I’m feeling guilty. I like Phil Simon’s new book, The Age of the Platform: How Amazon, Apple, Facebook, and Google Have Redefined Business, because I agree with almost everything he says. The guilt comes from feeling like I should be looking for ideas that challenge my own, but with Phil Simon I think I’ve found an futurist/analyst who uses many of the same lenses I do. He shows how “each piece interacts with other parts of its ecosystem and the world at large" (Introduction). I feel less guilty for liking how the book shows the deep layers of platforms and how the four focal iconic organizations are building flexible business models. These ideas challenge all of us to critically think about new organizational forms and give us the raw materials (planks) to start.

Simon defines a platform as (p. 22): extremely valuable and powerful ecosystem that quickly and easily scales, morphs, and incorporates new features (called planks in this book), users, customers, vendors, and partners....The most vibrant platforms embrace third-party collaboration. The companies behind these platforms seek to foster symbiotic and mutually beneficial relationships with users, customers, vendors, developers, and the community at large.

This is an extension of traditional platform thinking which he notes includes: physical and infrastructure platforms; technology platforms like landlines, cellphones and the Internet; and media platforms that spread information. In my world of technology and innovation management we’d also include product platforms like the chassis that serves for multiple models of a car, the particular platform for a family of computer chips, and the material that Swiffer uses in its broad set of cleaning tools. Simon’s view is an extension that I’ll be adding to the platform discussions in my classes.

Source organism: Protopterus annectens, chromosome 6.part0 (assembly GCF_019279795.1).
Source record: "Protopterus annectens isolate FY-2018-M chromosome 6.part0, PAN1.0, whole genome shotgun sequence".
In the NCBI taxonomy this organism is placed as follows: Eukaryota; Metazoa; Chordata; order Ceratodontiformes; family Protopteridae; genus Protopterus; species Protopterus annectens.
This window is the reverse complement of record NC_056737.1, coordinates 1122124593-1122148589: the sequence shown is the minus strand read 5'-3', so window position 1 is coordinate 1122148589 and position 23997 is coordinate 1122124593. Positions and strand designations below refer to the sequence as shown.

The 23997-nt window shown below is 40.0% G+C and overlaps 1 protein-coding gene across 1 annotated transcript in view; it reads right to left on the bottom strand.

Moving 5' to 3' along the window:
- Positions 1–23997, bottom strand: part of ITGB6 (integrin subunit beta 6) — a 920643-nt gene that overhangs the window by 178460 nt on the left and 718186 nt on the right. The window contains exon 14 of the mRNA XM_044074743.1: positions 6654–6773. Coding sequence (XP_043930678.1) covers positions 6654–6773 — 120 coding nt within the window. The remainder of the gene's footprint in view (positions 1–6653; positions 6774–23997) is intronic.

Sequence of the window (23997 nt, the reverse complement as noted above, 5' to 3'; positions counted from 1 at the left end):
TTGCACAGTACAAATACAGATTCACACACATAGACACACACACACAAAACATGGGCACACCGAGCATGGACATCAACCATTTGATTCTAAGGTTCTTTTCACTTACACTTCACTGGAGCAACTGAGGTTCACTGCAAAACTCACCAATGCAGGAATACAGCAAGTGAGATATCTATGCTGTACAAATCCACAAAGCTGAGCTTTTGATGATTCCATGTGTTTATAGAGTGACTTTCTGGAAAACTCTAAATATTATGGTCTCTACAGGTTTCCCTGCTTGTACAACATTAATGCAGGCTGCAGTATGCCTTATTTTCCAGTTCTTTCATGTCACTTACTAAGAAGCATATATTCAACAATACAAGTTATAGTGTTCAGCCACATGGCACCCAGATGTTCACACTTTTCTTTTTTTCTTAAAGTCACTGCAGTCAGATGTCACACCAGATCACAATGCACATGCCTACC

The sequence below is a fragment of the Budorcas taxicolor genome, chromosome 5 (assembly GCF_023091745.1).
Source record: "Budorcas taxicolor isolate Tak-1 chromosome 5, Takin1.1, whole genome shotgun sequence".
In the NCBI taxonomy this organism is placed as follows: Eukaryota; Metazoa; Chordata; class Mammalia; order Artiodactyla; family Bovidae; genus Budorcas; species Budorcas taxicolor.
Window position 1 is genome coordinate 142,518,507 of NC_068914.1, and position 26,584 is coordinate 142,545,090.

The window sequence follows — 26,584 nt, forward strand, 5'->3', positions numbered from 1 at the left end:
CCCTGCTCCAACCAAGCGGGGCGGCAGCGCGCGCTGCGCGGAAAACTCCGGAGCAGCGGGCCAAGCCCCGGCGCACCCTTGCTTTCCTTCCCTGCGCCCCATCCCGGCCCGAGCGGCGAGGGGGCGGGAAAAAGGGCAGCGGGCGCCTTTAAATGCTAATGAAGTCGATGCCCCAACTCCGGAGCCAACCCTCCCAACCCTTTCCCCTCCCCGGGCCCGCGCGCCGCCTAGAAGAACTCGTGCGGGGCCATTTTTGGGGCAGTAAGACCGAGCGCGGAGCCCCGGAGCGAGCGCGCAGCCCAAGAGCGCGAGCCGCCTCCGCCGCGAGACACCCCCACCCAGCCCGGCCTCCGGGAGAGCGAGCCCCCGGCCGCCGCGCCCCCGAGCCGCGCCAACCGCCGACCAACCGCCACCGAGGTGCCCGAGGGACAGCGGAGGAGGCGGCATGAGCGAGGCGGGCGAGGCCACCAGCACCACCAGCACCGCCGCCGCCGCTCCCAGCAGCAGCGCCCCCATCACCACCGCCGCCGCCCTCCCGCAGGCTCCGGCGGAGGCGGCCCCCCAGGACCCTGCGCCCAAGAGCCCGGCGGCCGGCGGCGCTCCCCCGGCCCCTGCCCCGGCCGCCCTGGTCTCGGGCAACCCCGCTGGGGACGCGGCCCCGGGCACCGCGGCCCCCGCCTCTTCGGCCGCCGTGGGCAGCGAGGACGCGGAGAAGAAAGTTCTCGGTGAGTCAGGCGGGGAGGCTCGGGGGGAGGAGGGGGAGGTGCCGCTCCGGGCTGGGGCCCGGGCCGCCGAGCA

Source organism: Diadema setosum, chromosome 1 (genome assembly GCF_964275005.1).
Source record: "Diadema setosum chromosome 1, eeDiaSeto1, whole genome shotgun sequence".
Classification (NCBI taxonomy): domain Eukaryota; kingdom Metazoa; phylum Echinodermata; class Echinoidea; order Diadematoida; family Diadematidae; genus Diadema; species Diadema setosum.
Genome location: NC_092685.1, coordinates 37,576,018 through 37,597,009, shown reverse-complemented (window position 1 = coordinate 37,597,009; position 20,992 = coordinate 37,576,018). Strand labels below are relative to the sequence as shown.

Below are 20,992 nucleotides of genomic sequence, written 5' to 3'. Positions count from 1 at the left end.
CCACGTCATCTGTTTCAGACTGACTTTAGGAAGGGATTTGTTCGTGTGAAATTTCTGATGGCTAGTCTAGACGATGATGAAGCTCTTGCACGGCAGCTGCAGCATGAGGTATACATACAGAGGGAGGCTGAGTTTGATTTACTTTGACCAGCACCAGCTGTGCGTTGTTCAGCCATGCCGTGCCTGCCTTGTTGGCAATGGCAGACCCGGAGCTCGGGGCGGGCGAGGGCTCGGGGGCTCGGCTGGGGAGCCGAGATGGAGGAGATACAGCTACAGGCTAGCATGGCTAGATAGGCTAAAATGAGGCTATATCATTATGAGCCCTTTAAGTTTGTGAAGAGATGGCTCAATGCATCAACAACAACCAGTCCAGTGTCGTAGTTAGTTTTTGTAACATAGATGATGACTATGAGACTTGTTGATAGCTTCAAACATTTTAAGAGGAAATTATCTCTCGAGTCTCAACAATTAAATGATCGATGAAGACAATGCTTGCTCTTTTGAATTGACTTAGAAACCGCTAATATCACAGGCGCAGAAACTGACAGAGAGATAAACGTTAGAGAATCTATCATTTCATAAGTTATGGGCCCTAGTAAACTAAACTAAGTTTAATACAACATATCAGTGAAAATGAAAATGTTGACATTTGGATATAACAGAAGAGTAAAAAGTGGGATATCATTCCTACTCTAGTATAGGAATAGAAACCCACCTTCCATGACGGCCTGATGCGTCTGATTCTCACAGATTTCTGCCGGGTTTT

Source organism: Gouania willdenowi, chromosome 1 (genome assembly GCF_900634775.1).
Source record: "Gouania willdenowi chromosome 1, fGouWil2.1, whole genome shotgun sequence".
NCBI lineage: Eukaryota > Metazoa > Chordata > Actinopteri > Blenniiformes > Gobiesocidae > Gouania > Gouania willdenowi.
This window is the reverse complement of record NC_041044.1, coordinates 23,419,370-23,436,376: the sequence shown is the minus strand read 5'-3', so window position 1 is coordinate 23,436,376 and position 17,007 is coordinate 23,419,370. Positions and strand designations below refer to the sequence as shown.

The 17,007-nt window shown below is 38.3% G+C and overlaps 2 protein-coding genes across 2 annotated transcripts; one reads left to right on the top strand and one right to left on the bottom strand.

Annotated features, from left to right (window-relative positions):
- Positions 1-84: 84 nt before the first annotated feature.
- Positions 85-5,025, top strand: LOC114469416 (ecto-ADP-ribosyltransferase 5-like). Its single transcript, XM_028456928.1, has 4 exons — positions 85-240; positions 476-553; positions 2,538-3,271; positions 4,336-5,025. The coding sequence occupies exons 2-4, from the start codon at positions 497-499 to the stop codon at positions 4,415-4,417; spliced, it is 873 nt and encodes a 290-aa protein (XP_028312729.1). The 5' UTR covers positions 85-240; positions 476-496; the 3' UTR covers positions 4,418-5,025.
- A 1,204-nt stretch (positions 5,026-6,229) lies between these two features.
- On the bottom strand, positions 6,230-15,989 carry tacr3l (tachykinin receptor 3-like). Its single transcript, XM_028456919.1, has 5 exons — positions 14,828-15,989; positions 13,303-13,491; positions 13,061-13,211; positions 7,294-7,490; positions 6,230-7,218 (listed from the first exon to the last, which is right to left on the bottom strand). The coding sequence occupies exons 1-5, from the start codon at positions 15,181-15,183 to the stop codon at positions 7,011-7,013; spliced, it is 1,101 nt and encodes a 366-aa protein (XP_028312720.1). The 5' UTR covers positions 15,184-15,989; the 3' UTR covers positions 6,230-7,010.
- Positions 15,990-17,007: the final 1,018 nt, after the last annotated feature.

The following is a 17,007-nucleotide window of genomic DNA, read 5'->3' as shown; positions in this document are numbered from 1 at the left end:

The take away I hope my students will appreciate is that as platforms are built of “planks”:

Platforms comprise individual components, features, products, and services—collectively referred to in this book as planks. Put simply, without planks, there are no platforms (p. 24).

Planks create degrees of freedom that allow organizations to evolve in more logical ways than if they were monolithic (p. 133).

The writing is accessible. Simon manages to keep the descriptions of things like the Facebook "Like" button basic enough for non-users while also giving enough unique perspectives for experts to gain value as well. Connections to pop-culture, like the game of Risk, make for an engaging read about companies we all watch and business strategies we all should be considering.

If you’re in a rush and feel you understand how Amazon, Apple, Facebook, and Google are building and leveraging their platforms, read Part I and then move to Part III. You’ll miss some great insights, but you’ll jump to models you can consider for your own business.

Take a look and share your thoughts here or on your favorite book review site. For more, please see The Age of the Platform's website.